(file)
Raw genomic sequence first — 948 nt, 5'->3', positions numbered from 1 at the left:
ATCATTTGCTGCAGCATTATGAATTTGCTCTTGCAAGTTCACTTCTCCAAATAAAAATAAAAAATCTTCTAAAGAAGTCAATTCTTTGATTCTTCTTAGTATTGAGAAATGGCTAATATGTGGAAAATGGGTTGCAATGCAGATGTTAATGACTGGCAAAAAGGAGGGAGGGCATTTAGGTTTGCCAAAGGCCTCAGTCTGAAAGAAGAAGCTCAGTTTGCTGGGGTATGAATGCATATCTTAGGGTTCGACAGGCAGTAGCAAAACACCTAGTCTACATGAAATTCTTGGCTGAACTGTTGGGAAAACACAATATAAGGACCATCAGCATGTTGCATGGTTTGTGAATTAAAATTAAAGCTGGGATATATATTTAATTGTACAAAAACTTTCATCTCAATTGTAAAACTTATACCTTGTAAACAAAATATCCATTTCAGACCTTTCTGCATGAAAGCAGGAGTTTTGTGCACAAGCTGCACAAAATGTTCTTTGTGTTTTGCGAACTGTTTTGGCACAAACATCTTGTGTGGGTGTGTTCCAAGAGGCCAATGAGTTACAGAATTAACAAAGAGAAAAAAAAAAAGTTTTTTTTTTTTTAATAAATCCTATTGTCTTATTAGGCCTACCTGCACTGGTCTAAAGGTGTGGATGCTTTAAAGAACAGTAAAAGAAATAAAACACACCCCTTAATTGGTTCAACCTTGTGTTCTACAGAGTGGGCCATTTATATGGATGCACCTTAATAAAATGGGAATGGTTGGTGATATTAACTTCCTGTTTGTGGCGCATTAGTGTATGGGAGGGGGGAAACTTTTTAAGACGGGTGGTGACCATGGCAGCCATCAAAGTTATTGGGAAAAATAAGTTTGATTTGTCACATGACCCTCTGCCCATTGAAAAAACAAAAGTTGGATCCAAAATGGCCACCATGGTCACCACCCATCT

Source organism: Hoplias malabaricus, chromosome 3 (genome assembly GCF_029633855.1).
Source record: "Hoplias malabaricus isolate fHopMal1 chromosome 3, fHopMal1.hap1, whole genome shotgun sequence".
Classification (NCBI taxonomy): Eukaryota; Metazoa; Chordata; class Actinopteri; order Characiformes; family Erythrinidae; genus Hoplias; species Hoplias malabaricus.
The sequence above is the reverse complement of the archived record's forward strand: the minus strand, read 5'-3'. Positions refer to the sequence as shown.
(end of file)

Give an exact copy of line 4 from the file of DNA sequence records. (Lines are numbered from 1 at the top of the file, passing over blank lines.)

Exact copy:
Source record: "Hoplias malabaricus isolate fHopMal1 chromosome 3, fHopMal1.hap1, whole genome shotgun sequence".